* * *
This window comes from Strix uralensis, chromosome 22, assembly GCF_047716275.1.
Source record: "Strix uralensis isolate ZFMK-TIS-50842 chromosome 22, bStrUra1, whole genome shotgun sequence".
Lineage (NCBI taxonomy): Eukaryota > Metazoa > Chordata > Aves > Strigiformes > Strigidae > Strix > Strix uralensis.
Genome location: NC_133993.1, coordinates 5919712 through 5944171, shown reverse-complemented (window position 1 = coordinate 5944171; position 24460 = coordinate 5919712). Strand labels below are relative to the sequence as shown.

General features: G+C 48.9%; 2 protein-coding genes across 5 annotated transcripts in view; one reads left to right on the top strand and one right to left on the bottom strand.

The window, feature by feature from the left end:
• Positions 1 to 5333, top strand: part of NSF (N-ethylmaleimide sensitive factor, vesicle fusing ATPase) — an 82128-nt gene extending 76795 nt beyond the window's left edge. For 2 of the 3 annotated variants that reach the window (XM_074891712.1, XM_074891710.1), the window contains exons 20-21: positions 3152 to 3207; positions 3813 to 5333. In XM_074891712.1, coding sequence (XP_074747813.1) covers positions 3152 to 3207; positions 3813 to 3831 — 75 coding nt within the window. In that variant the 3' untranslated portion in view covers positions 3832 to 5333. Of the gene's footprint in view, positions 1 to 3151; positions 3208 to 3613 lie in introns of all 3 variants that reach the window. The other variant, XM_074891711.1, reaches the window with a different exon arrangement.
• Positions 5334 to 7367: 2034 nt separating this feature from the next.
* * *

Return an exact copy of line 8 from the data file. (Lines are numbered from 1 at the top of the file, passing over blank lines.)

• Positions 5334 to 7367: 2034 nt separating this feature from the next.